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I do love the way they reflect my garden. Bringing the outside in.

Along with bevelled edged mirrors, I collect any lovely piece that ‘speaks’ to me.

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The crustier, the better.

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Big mirrors, little mirrors…

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Old wardrobe doors with brass handles, make lovely full length mirrors.

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Eighteen years later, and five homes later,  they keep finding me. Garage sales at little coastal towns. Charity shops in my city. Birthday gifts from people who know me well. A lady at a little town Antique shop keeps them aside for me. Now I have…many.

So, what is responsible for this, may I ask?

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I’m not sure.  But I love these stairs.  I love mirror, I like shiny things.

I still have 2 steps left to glue – and wee bits to touch up.

More to come…

St Kilda Sea Glass {collecting,treasure}

I was lucky enough to spend a whole week of Winter school holidays in Melbourne, visiting a friend lucky enough to know me for 36 years. We ushered 5 children under 11 to St Kilda for a wee adventure and the promise of gelato too. There is a beach and a jetty, and you can probably see Tasmania on a clear day (no, not really).

The small folk very quickly tossed their shoes aside and took turns burying each other up to their necks. This friend of mine is not a fan of the beach, she doesn’t like sand getting in everywhere and everything. She was quietly having conniptions thinking of washing clothes x 5 kids and 1 adult, because I was right alongside them in the sandy department.

I managed to distract her with shiny things. These shiny things. We collected a beanie-ful, about 2 kgs of this goodness, sparkling in the sun along the shoreline. Two things I found out about St Kilda: 1.people drink lots of beer and wine, AND 2.they don’t use rubbish or recycling bins very often, on or off shore. Thank you irresponsible people! I love Sea Glass.

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Nasturtiums {treasure}

A little lady in my household has a new fascination for vases and flowers. They pop up in little corners of the house. With no warning, no words. What a sweet little bunny she is.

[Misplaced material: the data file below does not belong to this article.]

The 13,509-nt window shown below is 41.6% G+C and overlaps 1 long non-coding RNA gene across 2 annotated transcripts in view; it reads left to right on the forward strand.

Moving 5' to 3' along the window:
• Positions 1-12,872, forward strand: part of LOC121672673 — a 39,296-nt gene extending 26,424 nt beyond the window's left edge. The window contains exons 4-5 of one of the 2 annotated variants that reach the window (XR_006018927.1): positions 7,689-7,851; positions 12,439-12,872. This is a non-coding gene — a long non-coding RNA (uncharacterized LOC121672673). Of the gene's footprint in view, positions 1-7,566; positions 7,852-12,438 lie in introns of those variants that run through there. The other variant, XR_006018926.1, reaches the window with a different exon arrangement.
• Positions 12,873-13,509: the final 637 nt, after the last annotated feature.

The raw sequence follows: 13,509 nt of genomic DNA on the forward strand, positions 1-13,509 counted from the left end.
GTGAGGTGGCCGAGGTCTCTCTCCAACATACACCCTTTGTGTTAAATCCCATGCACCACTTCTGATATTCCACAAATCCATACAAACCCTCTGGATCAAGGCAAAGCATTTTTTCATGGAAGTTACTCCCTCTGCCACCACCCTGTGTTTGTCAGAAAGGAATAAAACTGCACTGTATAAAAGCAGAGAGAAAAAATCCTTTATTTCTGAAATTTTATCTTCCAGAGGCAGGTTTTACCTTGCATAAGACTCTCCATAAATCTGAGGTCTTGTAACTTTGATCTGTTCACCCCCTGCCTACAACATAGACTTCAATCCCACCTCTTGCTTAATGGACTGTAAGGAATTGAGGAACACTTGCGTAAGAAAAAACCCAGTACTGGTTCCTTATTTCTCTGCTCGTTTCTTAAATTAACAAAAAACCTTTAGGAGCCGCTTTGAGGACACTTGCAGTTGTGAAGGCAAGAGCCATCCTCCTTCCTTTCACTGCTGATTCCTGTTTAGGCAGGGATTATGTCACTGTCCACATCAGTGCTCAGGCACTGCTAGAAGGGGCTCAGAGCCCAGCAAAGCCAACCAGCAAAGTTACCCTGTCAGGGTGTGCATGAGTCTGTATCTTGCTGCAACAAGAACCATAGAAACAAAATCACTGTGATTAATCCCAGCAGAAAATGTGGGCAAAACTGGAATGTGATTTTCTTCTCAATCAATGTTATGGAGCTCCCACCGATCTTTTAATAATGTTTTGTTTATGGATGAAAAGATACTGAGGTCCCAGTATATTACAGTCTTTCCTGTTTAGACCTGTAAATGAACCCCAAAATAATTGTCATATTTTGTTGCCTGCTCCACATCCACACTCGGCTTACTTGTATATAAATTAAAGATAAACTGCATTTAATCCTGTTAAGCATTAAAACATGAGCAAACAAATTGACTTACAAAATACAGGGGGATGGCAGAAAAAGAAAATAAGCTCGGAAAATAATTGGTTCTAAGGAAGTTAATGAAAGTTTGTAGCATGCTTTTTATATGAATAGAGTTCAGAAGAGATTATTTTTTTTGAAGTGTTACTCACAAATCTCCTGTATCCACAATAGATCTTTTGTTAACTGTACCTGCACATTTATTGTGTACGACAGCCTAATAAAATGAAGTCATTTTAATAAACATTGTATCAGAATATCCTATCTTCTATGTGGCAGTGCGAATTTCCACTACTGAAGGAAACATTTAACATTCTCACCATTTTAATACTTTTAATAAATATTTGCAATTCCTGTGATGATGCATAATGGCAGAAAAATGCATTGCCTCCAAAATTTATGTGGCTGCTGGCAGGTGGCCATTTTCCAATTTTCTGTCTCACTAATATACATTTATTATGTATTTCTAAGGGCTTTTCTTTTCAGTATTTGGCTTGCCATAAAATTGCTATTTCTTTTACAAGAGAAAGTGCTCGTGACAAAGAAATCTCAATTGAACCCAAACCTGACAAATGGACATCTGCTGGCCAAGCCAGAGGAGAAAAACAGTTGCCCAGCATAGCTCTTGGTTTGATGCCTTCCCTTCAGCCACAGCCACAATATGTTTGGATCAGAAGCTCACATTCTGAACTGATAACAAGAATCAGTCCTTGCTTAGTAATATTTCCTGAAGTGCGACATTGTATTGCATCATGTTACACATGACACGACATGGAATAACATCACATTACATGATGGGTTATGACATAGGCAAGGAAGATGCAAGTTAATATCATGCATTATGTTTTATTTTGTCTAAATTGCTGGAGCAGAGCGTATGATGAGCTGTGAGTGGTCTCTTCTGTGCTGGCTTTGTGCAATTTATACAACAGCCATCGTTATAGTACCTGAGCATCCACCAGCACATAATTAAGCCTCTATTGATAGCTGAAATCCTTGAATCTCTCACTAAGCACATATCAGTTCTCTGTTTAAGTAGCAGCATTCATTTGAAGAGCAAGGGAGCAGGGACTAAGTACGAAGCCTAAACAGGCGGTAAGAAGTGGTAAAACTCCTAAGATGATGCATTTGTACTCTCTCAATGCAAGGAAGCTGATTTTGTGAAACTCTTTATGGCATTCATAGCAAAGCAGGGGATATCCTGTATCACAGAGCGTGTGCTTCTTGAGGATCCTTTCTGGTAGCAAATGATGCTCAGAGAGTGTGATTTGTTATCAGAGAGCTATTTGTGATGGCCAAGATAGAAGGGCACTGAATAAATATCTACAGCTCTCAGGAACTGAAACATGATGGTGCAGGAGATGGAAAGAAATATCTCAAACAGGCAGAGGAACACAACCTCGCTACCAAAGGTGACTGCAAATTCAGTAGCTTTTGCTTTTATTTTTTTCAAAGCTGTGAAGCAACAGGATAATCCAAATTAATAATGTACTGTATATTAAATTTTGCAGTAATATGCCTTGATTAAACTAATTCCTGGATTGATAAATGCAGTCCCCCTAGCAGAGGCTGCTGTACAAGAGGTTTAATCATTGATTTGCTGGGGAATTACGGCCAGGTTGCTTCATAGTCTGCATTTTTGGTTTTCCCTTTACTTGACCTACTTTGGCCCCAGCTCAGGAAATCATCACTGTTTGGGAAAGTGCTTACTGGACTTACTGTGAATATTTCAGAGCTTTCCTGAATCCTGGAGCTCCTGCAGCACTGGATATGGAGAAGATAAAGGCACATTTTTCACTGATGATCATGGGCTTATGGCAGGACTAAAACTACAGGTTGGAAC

Nasturtiums are one of my favourite flowers, never thought they were vase/jar worthy – a 9 year old has shown me they are.

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5 things to know before you let mosaic into your life {collecting, making, treasure}

There are pros and cons that you can apply to most things in life.

Its the second week of Spring school holidays here (pro). Surrounded by children (pro… yep. pro), leaves bursting into view (pro), and wicked puppies by my feet (pro),  I grout a birdbath (con-ish), with black grout up to my wrists (damn it! con!). I think to myself… I wonder if there are any other mosaic artist/fiends out there who wondered why they could not have managed to obsess over a more polite art. Like building model planes, or pastel drawing, or knitting socks. Why on earth did I pick mosaics??

I appear at grouting time with a line-up of essentials, like a dentist’s tray. Gloves, sponges, tools, water and wine. I am VERY prepared. I still manage to absolutely balls up the process of grouting, whip off my gloves, get my ‘real’ fingers in there to do the job  – removing any fingerprints I may have had on my pink stumps that were once lovely, long piano-playing digits. This in turn begins a chain reaction of grout in hair, grout on new t-shirt, grout on lady-like leather boots, grout on deck, grout on puppies. This is usually the order of things, for me. I was prepared! What happened?? This is in no way the ONLY hazard of this art.

Think carefully. Mull it over. Is mosaic really for you?

Here is a list. 5 things you should know before picking up those damned nippers: